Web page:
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The Shakespearean sonnet by its formal nature elevates its subject (not necessarily who is addressed) and concludes with a “turn” (volta) in the last couplet.



Foolish thing!
               that scampers thighs and burrows necks
As if the world is new for you to seize.
I tell you now, this earth is too complex
For such as us to act as we might please.
Don’t query me with eyes so round as those!
With whiskers fine and fragile ears alert
Enough and soon, this teacher will disclose,
True woe they’ll meet, your innocence convert.
You plot to turn me, call me back to pasts
Where friends might ‘suage our simple mew and tears
Have me claim a second youth which lasts,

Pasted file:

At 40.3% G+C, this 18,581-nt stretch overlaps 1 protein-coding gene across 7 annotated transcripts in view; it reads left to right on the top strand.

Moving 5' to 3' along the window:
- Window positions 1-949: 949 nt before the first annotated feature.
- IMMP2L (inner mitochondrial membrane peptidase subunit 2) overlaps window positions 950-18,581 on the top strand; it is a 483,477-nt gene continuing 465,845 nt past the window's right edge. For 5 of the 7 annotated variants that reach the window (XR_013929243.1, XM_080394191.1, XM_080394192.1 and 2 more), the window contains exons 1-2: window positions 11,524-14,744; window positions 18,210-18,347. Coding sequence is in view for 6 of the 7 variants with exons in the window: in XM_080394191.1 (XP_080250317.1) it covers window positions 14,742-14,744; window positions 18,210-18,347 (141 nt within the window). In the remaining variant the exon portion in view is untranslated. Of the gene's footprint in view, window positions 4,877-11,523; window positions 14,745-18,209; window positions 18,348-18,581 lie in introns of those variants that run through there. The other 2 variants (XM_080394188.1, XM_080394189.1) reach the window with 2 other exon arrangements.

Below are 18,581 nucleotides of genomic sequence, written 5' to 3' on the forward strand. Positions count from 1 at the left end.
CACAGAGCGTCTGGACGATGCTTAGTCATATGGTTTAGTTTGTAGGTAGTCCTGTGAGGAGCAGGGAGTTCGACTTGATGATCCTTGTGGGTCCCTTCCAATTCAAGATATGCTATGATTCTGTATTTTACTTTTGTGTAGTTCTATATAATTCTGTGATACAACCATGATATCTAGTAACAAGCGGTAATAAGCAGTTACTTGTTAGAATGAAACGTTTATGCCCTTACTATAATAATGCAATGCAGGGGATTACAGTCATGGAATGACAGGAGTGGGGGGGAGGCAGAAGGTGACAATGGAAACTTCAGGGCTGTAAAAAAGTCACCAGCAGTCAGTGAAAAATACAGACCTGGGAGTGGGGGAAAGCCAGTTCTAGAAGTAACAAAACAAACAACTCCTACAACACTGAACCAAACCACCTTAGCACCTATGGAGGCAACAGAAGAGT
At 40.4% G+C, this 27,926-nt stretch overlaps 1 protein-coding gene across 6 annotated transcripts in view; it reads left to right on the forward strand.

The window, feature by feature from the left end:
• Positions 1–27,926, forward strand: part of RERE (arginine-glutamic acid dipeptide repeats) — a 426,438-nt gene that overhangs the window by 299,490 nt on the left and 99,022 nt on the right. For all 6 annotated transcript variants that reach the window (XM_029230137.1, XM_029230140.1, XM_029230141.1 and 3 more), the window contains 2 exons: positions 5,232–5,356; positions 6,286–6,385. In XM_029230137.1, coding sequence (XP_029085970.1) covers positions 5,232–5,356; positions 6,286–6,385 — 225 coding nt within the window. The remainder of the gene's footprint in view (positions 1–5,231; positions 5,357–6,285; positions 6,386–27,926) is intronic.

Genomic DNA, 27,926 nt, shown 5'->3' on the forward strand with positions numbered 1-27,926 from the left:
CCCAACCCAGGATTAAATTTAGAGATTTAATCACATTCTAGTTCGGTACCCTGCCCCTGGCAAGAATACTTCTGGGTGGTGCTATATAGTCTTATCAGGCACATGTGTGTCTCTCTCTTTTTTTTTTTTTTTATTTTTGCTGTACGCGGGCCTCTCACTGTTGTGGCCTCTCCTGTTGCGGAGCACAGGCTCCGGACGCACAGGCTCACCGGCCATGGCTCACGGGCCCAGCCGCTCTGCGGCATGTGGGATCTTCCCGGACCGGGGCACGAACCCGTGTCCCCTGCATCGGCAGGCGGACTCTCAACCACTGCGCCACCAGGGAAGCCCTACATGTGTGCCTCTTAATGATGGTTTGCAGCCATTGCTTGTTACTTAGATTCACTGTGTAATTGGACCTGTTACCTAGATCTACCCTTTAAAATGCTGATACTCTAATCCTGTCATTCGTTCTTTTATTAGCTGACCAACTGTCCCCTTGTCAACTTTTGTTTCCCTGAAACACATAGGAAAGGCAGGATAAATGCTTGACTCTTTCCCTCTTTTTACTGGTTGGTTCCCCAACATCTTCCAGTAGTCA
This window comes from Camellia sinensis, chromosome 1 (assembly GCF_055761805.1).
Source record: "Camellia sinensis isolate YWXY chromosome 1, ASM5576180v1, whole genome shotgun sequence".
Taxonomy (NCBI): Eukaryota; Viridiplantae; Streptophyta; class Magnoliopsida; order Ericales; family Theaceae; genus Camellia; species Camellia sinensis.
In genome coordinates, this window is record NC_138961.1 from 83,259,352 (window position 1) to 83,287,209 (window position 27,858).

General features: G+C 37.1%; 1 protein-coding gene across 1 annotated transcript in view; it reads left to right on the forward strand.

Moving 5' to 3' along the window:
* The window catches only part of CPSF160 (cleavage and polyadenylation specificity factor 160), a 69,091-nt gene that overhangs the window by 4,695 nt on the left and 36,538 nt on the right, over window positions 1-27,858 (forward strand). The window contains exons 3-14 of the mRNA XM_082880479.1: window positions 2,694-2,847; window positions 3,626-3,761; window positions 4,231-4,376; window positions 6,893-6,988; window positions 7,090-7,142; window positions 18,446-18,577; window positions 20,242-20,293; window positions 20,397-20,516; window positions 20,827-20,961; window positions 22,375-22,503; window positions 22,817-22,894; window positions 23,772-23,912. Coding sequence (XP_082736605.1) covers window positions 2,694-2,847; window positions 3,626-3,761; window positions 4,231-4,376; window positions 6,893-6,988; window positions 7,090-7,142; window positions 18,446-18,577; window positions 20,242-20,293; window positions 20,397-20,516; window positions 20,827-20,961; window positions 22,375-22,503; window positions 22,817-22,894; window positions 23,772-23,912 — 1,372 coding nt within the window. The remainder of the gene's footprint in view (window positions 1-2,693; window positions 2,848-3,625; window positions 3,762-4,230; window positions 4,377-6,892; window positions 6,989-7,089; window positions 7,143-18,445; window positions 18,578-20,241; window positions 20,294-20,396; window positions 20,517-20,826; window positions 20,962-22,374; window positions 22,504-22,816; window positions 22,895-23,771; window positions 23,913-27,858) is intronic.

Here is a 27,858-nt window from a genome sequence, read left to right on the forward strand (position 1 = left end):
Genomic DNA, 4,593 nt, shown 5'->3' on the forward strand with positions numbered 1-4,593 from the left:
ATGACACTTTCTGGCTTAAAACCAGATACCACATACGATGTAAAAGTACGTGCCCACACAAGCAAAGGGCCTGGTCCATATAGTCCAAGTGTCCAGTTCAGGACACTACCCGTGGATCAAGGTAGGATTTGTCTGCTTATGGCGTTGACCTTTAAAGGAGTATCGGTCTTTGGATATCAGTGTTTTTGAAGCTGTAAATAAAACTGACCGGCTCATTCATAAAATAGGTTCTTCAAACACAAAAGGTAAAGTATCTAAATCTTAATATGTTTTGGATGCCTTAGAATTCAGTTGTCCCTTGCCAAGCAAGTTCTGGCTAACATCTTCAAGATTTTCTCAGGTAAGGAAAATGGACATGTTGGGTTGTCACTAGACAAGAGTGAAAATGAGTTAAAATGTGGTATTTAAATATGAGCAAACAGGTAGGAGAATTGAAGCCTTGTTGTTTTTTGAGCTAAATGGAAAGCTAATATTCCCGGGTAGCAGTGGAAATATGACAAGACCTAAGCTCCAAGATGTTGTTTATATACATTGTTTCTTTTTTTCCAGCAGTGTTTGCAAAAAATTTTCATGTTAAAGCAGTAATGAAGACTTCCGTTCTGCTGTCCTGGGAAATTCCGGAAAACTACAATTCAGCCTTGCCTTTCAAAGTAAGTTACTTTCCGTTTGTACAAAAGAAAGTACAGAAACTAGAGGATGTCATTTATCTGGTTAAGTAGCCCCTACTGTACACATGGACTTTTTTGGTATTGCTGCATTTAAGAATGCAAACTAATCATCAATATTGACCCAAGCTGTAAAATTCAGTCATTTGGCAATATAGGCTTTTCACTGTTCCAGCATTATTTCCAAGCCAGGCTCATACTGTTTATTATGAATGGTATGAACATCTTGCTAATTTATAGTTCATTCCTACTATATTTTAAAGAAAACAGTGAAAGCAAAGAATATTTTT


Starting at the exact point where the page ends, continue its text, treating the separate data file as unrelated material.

Expunge this scowl that’s ripe beyond its years.
          Know, then, what your elder cats have learned:
          A morning stretch trumps all–and is well-earned.


To A Kitten


You, ten ounces of fuzzy cliché,
          Tramping about like you own
          My thigh, my palms,
                    My neck,
Don’t get too comfortable:
          This place wasn’t built for us.

Oh, I see you,
          Cuddling up with all the trite imagery
          Of paw and (so tiny) claw, eye and ear.
They’ll all commit acts of terror soon enough
          And feel it, themselves.

But your appearance here is meant to, what?
          Return me to some second child?
          Comfort me in company?
Absolve me of this scowl
          Which marks my malefactions?

No, little one,
          You will age with me,
          Learn what your elders know:

          A guiltless yawn
          The ebbing of the rut
          Sedentary hours by a fern
          Tax refunds
          Your own WiFi
          Reading Dostoevski
          Something called “brunch”
          A front door wreath
          Showering when you want
                    (or not)
          Pride in scar tissue
          That first


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